India’s rice export ban likely to affect Zambia

• There is a lot of Indian rice that comes into the country, both regular and basmati rice.
• This may trigger higher prices on the domestic market.
• Any ban in export of commodities presents an opportunity for Zambia to increase its capacity to grow its own products.

A Financial Analyst says India’s rice export ban will negatively affect the supply of the commodity in Zambia.

Speaking in an interview with Money FM News, Trevor Hambayi noted that this may trigger higher prices on the domestic market because there is a lot of Indian rice that comes into the country, both regular and basmati rice.

Mr. Hambayi however stated that any ban in export of commodities by exporting countries presents an opportunity for Zambia to increase its capacity to grow its own products.

He stressed the need for the country to find ways to promote consumption of locally grown rice and be able to meet the demand on the market, which is likely to trigger increase in the price of the commodity.

“We have a lot of Indian rice that comes into the country both the regular rice and basmati rice that is exported out of India. So it will affect the supply of rice in the country and generally you do find that it will have a higher price.”
“But what usually happens when there is a ban is that it presents an opportunity for the country to increase its capacity to grow its own products. So that we all have to find ways to be able to use our locally grown Mongu rice to be able to meet the demand in the market and that demand is going to go up and the price will also go up,” Mr. Hambayi noted.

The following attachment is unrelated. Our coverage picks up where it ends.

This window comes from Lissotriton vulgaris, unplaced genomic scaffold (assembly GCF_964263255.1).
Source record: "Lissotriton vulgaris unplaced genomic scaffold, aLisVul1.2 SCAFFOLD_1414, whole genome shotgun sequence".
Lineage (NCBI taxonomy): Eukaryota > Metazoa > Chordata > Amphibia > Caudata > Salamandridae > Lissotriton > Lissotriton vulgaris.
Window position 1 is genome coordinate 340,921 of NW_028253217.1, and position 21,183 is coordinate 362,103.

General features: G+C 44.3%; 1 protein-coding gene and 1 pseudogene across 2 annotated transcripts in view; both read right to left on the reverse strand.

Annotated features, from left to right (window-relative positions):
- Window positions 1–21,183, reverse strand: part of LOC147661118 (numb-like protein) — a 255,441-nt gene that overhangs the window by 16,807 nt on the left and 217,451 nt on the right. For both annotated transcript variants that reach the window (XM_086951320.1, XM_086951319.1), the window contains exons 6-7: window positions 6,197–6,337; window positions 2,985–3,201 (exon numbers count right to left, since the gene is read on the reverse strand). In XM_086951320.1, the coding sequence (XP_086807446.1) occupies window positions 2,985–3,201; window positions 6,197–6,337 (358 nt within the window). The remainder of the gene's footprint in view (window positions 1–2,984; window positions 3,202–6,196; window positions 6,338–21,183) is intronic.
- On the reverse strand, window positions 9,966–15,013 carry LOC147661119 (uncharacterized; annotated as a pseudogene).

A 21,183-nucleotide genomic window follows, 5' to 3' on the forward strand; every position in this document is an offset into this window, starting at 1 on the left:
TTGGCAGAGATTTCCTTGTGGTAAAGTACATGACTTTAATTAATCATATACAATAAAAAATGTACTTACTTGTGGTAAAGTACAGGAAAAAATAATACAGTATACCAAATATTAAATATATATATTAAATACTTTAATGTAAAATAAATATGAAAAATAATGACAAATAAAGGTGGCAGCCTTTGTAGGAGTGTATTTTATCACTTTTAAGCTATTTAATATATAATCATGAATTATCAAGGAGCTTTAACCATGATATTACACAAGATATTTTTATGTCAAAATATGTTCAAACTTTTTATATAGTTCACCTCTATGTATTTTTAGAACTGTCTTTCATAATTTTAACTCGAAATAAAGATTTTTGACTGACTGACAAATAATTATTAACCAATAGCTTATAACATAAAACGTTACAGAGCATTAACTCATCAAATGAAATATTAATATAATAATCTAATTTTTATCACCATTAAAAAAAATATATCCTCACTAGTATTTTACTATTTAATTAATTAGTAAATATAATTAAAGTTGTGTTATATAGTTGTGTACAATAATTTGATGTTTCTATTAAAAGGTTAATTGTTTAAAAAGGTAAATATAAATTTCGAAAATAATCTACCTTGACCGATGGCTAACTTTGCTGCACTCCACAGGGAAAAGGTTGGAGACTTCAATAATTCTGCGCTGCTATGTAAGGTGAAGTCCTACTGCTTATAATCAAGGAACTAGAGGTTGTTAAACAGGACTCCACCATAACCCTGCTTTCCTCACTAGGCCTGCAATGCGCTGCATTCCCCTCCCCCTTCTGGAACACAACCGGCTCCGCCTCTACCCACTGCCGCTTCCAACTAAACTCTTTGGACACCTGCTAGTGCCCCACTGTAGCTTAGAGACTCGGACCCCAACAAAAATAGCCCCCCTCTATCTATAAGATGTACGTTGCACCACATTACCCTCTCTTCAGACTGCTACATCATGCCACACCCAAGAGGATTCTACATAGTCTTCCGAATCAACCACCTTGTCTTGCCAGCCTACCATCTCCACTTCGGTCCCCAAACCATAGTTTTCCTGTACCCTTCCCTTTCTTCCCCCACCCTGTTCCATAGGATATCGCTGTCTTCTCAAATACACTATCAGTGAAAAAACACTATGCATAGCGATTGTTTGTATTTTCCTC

Mr. Hambayi adds that Zambia should not be surprised that India has banned rice exports because this was expected as soon the Russia-Ukraine war had continued beyond the few months that they had indicated that the global shortages in products is going to come a year or two years later.
“I think because of the impact of the global geopolitical challenges that we are having, especially the Ukraine-Russia war, there are countries that are looking to be able to ensure that they have food security within their countries before they are able to export and rice is a staple food for India. So I think they are protecting their interest in having to feed their own nation,” he stated.
India, the world’s largest rice exporter, has banned the exports of non-basmati white rice, as the government sought to tame rising domestic food prices and ensure adequate domestic availability at reasonable prices.
According to analysts, India’s rice export ban could ripple across global rice markets and millions are expected to be impacted, with Asian and African consumers set to bear the biggest brunt.

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